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Crysis 3 Tweak Guide

[Page 4] Resolution & V-Sync

This section begins our look at the graphics settings in Crysis 3. These settings can be found under two sections of the Options menu: Graphic Options and Advanced Graphics Options. We start with the settings under the Graphic Options section.

Resolution: This determines the Resolution of the game image, measured by the number of pixels horizontally and vertically (e.g. 1920 pixels x 1080 pixels). The actual number of resolutions available here is limited by the capabilities of both your graphics card and monitor. The higher the resolution you choose, the more detailed the image will be. However, higher resolutions also generate an increased load on your system, particularly your graphics card, and hence reduce your overall performance. For the sharpest image on an LCD monitor, select the maximum available resolution here, which is also referred to as your Native Resolution.

You can improve performance by lowering Resolution. But if you use a resolution below your maximum (native), then it is recommended that you either set the Fullscreen option to No to run the game in a window on your Desktop, as covered further below; or disable any scaling in your graphics card's control panel. For NVIDIA users, this involves opening the NVIDIA Control Panel, going to the 'Adjust desktop size and position' section, selecting 'No scaling', and also ticking the 'override the scaling mode set by games and programs' box. This will result in black bars being shown above/below or on either side of the image, depending on the resolution you choose. Either method will avoid blurriness and image distortion when using a resolution lower than native.

An indication of the performance impact of changing this setting is shown below:

The graph shows the substantial impact that resolution can have in Crysis 3. The impact will vary depending on your CPU - for example, if you have a relatively weak CPU and a high-end GPU, then higher resolutions will bring less of a performance loss. If nothing else in this guide works to improve your performance, you will need to turn down your resolution.

Fullscreen: If this option is set to Yes, the game image takes up the entire screen, and this is generally recommended for optimal image quality and memory management. If you want to run the game in a window on your Desktop instead, then set this option to No. In windowed mode, the size of the game window that appears on your desktop will depend on your Resolution setting. Running in windowed mode is only recommended if you frequently switch between your game and the desktop. Furthermore, you can enable a fullscreen borderless window if you wish by setting this option to Yes, and enabling the r_FullscreenWindow command covered in the Advanced Tweaking section.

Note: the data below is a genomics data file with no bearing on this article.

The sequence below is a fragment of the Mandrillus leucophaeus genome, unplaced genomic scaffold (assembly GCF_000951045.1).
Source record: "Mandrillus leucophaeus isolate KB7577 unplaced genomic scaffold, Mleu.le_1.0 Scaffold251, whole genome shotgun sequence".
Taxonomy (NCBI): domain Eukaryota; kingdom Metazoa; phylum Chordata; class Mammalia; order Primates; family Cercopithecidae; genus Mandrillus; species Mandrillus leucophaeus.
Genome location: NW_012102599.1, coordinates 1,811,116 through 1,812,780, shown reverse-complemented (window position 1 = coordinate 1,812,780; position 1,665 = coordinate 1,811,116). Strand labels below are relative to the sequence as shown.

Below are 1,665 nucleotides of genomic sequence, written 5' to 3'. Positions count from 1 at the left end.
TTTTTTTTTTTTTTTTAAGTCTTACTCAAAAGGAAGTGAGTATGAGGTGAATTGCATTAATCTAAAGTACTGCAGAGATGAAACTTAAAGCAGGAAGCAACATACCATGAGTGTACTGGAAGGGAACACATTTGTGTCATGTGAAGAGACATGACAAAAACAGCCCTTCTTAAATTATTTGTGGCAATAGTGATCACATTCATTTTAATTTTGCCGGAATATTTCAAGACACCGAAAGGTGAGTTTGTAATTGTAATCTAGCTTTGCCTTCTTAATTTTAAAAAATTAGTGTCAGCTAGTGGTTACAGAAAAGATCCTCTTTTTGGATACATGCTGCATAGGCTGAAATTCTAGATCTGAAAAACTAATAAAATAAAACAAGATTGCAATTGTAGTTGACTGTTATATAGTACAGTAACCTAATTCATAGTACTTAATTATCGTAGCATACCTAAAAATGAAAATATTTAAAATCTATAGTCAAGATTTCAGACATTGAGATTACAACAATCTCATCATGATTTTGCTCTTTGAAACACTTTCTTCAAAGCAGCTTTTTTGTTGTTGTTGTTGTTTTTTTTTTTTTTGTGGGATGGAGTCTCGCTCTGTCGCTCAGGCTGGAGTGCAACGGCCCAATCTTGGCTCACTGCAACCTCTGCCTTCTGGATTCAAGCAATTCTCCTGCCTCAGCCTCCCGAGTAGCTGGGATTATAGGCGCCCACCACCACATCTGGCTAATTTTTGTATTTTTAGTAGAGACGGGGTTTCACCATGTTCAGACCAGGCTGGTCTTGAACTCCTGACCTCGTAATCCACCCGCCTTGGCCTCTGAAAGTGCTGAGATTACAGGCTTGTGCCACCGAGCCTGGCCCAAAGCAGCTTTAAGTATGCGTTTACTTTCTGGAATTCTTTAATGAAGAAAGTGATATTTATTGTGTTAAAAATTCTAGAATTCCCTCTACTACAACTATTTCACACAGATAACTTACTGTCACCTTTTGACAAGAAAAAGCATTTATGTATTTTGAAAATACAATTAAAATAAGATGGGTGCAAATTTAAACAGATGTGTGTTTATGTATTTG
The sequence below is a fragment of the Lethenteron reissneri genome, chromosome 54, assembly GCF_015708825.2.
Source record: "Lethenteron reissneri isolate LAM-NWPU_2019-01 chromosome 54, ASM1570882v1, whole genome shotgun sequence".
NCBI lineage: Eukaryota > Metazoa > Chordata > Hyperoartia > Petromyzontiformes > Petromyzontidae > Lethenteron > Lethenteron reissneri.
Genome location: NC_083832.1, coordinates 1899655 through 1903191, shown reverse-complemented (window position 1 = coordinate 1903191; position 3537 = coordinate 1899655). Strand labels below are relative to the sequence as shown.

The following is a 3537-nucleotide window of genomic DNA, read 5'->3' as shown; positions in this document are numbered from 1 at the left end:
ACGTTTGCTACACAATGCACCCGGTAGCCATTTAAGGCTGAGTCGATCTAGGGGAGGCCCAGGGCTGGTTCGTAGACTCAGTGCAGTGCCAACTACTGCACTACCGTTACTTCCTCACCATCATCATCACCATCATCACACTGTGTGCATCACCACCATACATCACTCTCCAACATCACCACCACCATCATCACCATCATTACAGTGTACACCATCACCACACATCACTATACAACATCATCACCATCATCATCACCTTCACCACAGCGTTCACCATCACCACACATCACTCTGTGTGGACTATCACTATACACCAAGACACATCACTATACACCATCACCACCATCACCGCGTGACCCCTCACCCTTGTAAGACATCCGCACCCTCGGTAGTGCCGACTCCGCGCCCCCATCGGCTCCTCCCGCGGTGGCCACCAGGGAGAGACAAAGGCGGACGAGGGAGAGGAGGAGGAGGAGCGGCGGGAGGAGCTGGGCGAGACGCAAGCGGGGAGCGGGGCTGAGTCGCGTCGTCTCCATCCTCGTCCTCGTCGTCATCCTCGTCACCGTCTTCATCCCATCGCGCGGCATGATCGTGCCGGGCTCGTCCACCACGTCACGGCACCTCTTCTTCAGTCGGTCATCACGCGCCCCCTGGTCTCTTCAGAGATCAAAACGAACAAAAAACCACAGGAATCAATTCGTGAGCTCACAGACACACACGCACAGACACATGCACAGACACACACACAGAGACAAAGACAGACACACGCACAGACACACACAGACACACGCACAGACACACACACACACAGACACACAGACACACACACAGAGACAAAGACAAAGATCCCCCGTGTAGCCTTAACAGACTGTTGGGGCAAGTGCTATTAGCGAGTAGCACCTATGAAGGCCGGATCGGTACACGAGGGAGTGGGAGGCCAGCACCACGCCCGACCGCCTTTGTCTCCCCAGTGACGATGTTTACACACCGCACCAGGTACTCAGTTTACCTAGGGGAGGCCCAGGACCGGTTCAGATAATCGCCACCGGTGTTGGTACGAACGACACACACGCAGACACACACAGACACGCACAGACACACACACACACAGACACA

Note: You can switch between windowed and fullscreen mode at any time by pressing ALT+Enter.

V-Sync: This setting controls Vertical Synchronization, which determines whether your GPU will become synchronized to your monitor's Refresh Rate capabilities. When set to Yes, this will enable VSync, with the most noticeable result being that your maximum framerate is capped at around 60 FPS (for a monitor with a 60Hz refresh rate) or 120 FPS (for a 120Hz monitor). When set to Off, there is no FPS cap, however you may experience a phenomenon known as "tearing", whereby portions of the game image sometimes appear to be out of alignment ("torn") across the screen. This does no harm to your system, but it can be annoying.

There are several options available to you when it comes to VSync:

  • Set it to Yes in the game to remove all tearing. However, aside from capping your FPS, VSync can also reduce your overall performance by up to 50% or more due to a GPU timing quirk, and can introduce noticeable mouse lag during gameplay.
  • Set it to Yes, but also enable Triple Buffering. This will remove tearing without any loss in overall performance. However mouse lag may still occur.
  • Set it to No in the game, and enable Adaptive VSync instead, available by selecting the Adaptive option under the Vertical Sync setting in the NVIDIA Control Panel. This method automatically disables VSync whenever your framerate falls below your refresh rate, preventing any performance loss, while also smoothing out framerates and minimizing tearing. Mouse lag may still occur.
  • Set it to No. This is the simplest method for providing maximum performance, removing the FPS cap and removing any mouse lag. However, tearing will be visible at times, and you may get large FPS fluctuations, which can result in stuttering.

  • It is recommended that in the first instance you disable VSync in the game and try Adaptive VSync instead. If you experience any problems, or have noticeable mouse lag, or if Adaptive VSync is not available to you, the next thing you can try is to enable V-Sync in the game and combine it with Triple Buffering. This should reduce the incidence of tearing, as well as minimizing large FPS fluctuations, but note that it may still result in some mouse lag.

    If you have disabled V-Sync completely, but want to cap your FPS to prevent large framerate fluctuations, see the Sys_MaxFPS variable in the Advanced Tweaking section.